Project

Subdivisions filling the gap

With no big road projects about to start, Goodman Contractors is reinvigorating its core business. Richard Silcock explains.

Stan Goodman, managing director for Goodman Contractors, says at least 30 percent of the company’s work involves subdivisions.

“With the earthworks for many of the big new road projects coming to an end over the next 12-18 months, we are reinvigorating our grass-roots business,” he says.

Goodman’s, which is Waikanae based, has been around since the early 1960s. It was started by brothers Rick and Tony Goodman and Stan has been the MD for the past five years.1

Over the past decade Goodman’s has been involved in a number of significant multi-million-dollar motorway projects, most recently the Kapiti Expressway and Transmission Gully and it is currently working on the Peka Peka to Otaki Expressway and the Puhoi to Warkworth Motorway.

“This work has really been good for us and allowed us to expand the business, acquire new equipment and increase our staffing level,” says Stan.

“However, with the slow-down in this work as a result of the government’s roading policy and an expectation that new projects of this magnitude could now be some time off, we are looking to fill the gap.”

In fact, Goodman’s has recently been involved in a number of large subdivisions around the lower North Island, some of the bigger ones being the ANZAC Cliffs subdivision at Palmerston North, the Kenepuru Landing subdivision at Porirua, and the KoheKohe Park development in Waikanae amongst others.

Dave Morgan, a senior project engineer with Goodman’s oversaw the earthworks for the large subdivision at ANZAC Cliffs. Known as Vaucluse Heights, the land is owned by PMB Landco (a part of Higgins Family Holdings) and is being developed by Kevin O’Connor & Associates.

“This subdivision provides views of the Manawatu River and the city. Prior to gaining this contract we were involved in a project to realign a section of the river adjacent to it and place rock to protect the toe of the 38 metre high cliff face which was being eroded,” Dave says.2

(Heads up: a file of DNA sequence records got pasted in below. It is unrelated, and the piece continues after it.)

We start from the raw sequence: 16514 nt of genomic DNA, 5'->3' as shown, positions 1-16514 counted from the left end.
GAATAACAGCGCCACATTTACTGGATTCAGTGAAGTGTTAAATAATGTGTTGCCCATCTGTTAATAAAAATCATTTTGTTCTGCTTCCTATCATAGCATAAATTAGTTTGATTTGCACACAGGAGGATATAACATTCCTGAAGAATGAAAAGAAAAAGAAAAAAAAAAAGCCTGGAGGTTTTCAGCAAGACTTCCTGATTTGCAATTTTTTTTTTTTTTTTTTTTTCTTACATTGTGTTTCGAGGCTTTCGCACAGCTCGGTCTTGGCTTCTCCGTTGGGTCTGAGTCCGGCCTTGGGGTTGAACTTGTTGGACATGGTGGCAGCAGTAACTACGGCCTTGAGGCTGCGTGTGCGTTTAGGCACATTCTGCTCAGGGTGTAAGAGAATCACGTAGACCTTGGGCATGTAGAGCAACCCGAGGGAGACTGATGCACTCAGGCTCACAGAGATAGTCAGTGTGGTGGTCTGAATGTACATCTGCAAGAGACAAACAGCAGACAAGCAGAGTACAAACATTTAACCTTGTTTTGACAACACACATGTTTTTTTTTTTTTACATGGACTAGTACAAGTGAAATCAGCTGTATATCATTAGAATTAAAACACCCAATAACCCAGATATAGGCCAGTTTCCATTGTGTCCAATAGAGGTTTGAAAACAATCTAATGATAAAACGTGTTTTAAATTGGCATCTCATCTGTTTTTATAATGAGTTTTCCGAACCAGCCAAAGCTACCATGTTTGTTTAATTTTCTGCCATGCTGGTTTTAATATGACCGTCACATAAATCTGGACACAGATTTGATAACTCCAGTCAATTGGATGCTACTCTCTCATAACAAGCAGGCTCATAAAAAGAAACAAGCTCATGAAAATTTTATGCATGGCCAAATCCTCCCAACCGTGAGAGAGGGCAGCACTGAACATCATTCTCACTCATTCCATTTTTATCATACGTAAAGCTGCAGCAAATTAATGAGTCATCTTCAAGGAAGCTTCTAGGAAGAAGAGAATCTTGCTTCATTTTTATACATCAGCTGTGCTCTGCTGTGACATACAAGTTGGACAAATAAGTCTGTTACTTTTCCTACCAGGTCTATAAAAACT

“We moved over 265,000 cubic metres of cut-to-fill material for this development, which consisted of clays, silts and deposited sand. A lot of this material was used for creating the compacted earth fill and batters along the cliff face, with only a very small quantity trucked away.

“Our biggest challenge was erosion and settlement control, so apart from the earthmoving work, we also constructed silt fences, silt retention ponds and earth bunds on the sloping site.

“We also assisted sub contractor, Anthony Down, in the construction of a public walkway along the cliff top and several stepped pathways down the cliff face itself, known as and resembling the ‘Stairs of Lindos’.3

 A Cat 320D excavator equipped with GPS trimming roadway batters at the Kenepuru subdivision. Construction of the 222 box steps down the face of the ANZAC cliff slope was aided by a Cat 301.7D bobcat.A Cat D8T dozer levelling the cut at the Kenepuru subdivision.

“Some 222 steps were built of timber boxing and filled with shingle aggregate and sand. This was pretty labour-intensive back-breaking work. We did consider getting a helicopter to assist with placing the building material, however we opted for winching it and a small excavator up and down the batters using the winch on a dozer.”

The subdivision earthworks were done in three stages, approximately a third of the site at a time and it took 12 months to complete as work was hampered by wet weather over winter. Both the site and the cliff were sprayed with a polymer and hydro-seeded.